Last Friday, I had a visit from a reader who’d been commenting on my posts for several months. I always try to reply to readers’ comments. So Judith and I were soon engaged in what passes for a twenty-first-century epistolary correspondence via cyberspace.
Not bad for two middle-aged ladies on opposite sides of the pond.
And not anything I ever expected.
When I started this blog, I had only a vague idea of what I was letting myself in for: writing a weekly essay and hoping someone – anyone! – would read it. How they would find out about it wasn’t something I considered too deeply. I’d been blogging for Live to Write – Write to Live, and I figured all 30,000 of those readers would just rush over to Living in Place.
I kept blogging anyway.
I told friends and family about my blog. A few subscribed. Now and again a Facebook Friend would “like” a post.
I still kept blogging.
And then I started getting likes and comments from readers I didn’t know. This was thrilling – and motivating.
I kept at it.
At some point, I noticed lovely, intelligent comments from a woman I didn’t know.
A British woman.
A British woman with grown children.
I learned a bit more about her in every comment and two things became clear: we had similar tastes and interests, and she liked my writing!
So when I learned that she would be traveling to New England, I invited her to stop by. And last Friday, she did.
Judith and her husband came for coffee and cake. In the first five minutes, we discovered we’d all been at the University of Exeter at the same time. And while we’ve both had varied careers, both Judith and I have worked in Health Services (as Healthcare is called in Britain) and education. We have adult children. We don’t have grandchildren. We lamented the political state of the world, particularly that of our respective nations.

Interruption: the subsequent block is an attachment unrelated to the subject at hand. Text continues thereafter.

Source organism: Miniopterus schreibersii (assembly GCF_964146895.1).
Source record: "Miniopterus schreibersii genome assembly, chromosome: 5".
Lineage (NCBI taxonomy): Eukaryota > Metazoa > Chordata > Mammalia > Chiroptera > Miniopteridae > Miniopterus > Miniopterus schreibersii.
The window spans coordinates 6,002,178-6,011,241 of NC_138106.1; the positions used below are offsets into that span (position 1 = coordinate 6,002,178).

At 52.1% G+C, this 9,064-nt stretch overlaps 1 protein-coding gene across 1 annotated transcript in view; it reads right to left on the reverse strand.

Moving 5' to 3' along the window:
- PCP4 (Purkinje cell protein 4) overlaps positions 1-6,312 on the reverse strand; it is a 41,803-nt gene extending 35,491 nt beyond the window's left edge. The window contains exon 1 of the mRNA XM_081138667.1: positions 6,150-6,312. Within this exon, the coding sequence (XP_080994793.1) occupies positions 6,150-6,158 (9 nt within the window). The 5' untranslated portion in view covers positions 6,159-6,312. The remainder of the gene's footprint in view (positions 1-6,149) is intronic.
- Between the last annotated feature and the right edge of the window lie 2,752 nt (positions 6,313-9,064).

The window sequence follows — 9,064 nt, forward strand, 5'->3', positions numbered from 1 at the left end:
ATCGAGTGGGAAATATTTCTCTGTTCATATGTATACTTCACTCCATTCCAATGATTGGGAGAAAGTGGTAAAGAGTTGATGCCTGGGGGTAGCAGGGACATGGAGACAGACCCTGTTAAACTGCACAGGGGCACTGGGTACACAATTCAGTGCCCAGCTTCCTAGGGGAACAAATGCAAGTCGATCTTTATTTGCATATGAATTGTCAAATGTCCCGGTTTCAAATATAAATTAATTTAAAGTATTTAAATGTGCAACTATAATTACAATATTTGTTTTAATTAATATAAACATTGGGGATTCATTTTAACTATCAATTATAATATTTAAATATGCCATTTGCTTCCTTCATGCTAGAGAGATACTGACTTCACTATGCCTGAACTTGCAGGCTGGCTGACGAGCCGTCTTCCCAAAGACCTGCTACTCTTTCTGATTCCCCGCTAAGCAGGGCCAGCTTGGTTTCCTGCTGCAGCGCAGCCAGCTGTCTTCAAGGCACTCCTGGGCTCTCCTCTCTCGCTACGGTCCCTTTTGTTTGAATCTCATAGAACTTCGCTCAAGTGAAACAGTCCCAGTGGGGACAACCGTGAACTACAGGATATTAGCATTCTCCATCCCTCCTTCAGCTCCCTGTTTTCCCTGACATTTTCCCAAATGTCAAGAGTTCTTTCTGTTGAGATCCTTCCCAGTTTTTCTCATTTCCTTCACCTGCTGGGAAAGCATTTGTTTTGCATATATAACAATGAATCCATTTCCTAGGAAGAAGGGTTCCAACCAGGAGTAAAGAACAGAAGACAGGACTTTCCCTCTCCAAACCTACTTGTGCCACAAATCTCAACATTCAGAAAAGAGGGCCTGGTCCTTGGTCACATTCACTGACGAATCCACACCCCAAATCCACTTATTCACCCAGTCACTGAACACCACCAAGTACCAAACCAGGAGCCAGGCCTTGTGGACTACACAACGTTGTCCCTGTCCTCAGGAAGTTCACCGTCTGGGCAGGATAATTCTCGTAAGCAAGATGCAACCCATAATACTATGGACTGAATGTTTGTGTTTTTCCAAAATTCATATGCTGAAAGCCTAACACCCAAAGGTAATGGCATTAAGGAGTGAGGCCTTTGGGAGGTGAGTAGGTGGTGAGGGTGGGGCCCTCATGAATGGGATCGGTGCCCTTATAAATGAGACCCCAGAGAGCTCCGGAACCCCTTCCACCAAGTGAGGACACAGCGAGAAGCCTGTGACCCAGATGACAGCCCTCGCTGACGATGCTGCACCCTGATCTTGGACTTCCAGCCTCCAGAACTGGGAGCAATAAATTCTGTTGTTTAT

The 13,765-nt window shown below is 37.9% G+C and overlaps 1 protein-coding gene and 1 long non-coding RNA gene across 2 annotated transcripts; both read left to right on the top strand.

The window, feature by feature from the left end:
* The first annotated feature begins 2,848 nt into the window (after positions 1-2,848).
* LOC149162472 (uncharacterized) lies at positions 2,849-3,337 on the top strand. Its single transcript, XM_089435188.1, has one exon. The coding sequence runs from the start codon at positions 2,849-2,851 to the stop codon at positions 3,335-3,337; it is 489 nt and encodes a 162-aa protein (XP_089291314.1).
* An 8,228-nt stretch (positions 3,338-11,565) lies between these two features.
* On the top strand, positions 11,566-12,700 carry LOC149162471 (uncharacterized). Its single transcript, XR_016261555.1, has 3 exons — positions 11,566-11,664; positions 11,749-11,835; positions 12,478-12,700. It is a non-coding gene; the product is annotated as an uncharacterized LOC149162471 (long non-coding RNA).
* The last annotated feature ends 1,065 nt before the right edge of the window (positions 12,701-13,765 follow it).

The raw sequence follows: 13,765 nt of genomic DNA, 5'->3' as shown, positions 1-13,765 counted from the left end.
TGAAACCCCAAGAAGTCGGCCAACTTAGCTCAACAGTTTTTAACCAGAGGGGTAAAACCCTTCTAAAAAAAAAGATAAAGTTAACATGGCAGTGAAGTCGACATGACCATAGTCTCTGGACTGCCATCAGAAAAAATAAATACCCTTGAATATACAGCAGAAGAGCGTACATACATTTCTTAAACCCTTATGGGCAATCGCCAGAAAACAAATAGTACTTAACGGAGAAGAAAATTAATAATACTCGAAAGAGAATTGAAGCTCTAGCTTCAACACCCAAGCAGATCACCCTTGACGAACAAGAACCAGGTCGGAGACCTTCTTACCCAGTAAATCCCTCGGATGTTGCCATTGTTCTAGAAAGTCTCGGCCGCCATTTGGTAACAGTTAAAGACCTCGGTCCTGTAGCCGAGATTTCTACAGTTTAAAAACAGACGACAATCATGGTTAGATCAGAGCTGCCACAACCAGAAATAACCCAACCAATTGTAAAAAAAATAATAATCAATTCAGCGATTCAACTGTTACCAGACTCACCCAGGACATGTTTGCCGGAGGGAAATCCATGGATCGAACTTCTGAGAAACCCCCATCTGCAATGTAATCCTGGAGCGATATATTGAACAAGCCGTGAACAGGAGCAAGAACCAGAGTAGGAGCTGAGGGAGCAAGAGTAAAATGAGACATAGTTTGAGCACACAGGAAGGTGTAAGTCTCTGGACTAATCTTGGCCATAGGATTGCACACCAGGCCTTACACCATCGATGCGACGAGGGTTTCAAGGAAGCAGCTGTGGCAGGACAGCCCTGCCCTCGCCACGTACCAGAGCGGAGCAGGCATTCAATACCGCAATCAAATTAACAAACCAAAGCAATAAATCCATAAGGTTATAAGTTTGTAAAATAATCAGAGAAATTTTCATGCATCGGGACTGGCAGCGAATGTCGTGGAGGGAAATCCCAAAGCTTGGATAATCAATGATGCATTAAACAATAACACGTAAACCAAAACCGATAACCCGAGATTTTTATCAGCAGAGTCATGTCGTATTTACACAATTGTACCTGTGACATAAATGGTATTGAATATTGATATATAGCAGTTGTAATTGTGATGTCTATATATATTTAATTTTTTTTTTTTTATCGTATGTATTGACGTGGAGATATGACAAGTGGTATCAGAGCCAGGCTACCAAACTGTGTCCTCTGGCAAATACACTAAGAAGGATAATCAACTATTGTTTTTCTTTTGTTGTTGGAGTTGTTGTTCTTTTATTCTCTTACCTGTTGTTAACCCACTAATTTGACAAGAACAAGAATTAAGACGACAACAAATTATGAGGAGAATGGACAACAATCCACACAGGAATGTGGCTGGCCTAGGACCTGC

It was a quick but delightful visit. Just before they left, I asked how she found me online.
“I think I was researching our trip and I found Living in Place.”
It’s been a while since I stopped pursuing “likes” and “followers”. For a while, I confess, I was caught up in the numbers game, measuring the value of my output in data.
Hard data has its place, as does money. But so does human connection.
In the last year and a half, it seems as if the internet and social media have been used largely to inflame hate – to say nothing of undermining our electoral process. To me, connecting with Judith demonstrates how the internet can bring people together. Sure, this is a modest connection; it’s a connection nonetheless.
So, I will continue to tell stories to advance issues through narrative. Thanks to all of you who have been reading this blog, and a special thanks to those of you who subscribe and comment.
I have several public speaking engagements and teaching events coming up this month and next. Click Upcoming Events to learn more. And if you do attend any of these events, please introduce yourself!